The following is an excellent review of the green energy impact of the Infrastructure Reduction Act (IRA) from an Economist magazine email:
“We have provided a suite of carrots to make the United States irresistible.” So declares Jennifer Granholm, America’s energy secretary, in describing three big recent laws that have transformed America from a climate laggard into the global hotspot for new clean-energy investments. The Infrastructure Reduction Act (IRA), which passed last August on the heels of the passage of the Bipartisan Infrastructure Law and the CHIPS Act, shovels up to $800bn in taxpayer money to climate-related infrastructure through tax credits, subsidies, loans and grants. Some $200bn in investment has flowed into manufacturing of batteries, electric cars, hydrogen fuel and other clean kit in the past two years, with some $65bn of that coming since the passage of the IRA.
This is promising, but my recent report argues that three things still stand in the way of America realising its potential as a clean-energy superpower. The report ran alongside an in-depth exploration of how electricity grids stand on the verge of transformation, and what the challenges to that transformation are.
The most obvious obstacle is the fact that America suffers from the BANANA syndrome: Build Absolutely Nothing Anywhere Near Anybody. A huge amount of infrastructure needs to get built if a radical decarbonisation of the economy is to take place over the next decade, but even existing projects to install clean energy and upgrade transmission lines are backlogged for years. Congress must act soon to break this logjam. This is unlikely given that a presidential election cycle is upon us, but even so there are some hopeful signs of bipartisan compromise on the matter.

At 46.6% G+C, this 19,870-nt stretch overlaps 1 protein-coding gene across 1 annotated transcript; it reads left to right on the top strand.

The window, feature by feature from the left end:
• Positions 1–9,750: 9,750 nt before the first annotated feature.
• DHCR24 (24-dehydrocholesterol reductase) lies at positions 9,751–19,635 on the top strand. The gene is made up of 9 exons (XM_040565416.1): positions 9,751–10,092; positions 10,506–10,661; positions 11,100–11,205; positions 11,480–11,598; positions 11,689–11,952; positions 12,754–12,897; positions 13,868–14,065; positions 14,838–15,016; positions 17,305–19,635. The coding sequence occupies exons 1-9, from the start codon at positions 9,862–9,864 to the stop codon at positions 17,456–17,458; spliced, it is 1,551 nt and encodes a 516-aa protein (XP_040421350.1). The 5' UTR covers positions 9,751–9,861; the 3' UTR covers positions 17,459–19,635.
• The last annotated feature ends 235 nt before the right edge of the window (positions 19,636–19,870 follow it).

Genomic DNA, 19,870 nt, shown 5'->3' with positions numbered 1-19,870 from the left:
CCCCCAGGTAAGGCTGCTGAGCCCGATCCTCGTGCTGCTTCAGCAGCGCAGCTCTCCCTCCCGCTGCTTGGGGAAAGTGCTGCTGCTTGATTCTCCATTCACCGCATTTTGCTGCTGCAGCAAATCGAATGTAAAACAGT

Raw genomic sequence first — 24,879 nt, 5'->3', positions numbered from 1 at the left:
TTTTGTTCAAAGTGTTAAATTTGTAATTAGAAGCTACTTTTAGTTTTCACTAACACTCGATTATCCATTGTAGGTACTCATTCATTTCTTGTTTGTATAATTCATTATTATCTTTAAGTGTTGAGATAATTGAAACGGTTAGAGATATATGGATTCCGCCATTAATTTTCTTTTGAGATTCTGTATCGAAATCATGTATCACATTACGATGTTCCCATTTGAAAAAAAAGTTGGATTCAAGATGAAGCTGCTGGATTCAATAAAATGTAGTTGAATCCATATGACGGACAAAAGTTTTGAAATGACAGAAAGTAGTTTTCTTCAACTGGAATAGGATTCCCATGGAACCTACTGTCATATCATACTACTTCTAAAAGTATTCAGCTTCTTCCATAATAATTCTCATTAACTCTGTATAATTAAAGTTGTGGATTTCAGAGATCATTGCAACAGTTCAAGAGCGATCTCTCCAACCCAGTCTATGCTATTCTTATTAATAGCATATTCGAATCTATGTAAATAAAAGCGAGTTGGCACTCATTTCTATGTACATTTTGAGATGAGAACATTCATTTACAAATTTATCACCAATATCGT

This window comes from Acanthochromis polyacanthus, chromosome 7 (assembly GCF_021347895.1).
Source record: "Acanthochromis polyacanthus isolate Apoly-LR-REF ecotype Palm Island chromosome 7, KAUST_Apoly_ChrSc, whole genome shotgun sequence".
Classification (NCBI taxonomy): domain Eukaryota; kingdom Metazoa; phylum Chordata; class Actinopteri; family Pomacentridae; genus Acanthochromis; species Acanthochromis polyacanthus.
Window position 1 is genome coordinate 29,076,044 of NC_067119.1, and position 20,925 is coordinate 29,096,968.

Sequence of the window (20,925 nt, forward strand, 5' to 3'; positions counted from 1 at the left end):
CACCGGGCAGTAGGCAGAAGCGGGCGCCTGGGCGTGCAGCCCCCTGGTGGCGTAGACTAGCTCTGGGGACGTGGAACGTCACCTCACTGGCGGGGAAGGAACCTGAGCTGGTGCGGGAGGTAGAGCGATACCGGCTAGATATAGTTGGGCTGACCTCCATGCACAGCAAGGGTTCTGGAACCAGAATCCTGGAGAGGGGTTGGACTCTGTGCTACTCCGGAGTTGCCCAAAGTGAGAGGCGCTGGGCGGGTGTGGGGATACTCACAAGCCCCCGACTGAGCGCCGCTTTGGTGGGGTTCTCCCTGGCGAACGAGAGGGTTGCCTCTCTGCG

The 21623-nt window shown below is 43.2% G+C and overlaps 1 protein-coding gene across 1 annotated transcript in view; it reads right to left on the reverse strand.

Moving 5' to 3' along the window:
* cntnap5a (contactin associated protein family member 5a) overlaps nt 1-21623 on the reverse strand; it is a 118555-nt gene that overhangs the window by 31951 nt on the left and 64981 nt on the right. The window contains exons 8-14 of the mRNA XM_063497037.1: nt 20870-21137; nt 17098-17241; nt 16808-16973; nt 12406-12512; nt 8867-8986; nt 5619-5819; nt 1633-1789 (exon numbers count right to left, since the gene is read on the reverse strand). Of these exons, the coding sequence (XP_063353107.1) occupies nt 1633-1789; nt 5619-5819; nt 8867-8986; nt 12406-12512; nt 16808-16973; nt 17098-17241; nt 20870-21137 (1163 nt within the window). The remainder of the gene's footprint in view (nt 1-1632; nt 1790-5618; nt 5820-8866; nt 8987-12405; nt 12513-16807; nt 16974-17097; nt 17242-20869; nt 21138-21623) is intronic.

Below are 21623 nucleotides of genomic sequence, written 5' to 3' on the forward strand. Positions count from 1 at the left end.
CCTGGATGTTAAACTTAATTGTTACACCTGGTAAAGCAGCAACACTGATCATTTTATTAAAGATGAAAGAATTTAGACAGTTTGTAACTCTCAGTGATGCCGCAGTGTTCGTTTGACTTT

The second big worry is that America-first provisions written into the three laws, which enjoy bipartisan support in part because they are designed to thwart the perceived threat from China, will bog down decarbonisation. Protectionist measures, if applied with rigour by bureaucrats, could well make it more costly to build clean energy and lead to slower climate progress. This remains a risk, but there are early signs of pragmatism in how the Biden administration is implementing such rules on matters like labour standards and “environmental justice”. A recent bureaucratic ruling on EV supply chains, for example, was written in a broad manner so that sourcing from American allies would be eligible for subsidies. But a tilt towards protectionism remains a risk.
Finally, because American politics will not allow for the ideal policy solution of an economy-wide, refundable federal carbon tax, the IRA plumps instead for showering money on every type of decarbonisation technology imaginable—an approach Senator Joe Manchin, an influential Democrat with fossil-fuel interests, calls an “all of the above” strategy. The problem with this all-carrots strategy is that it is hugely wasteful, as compared to the use of carbon pricing, and also insufficient to achieve climate ambitions. Fresh analysis from the Rhodium Group, a research outfit, shows that the IRA alone, while helpful, cannot achieve Mr Biden’s goals for 2030.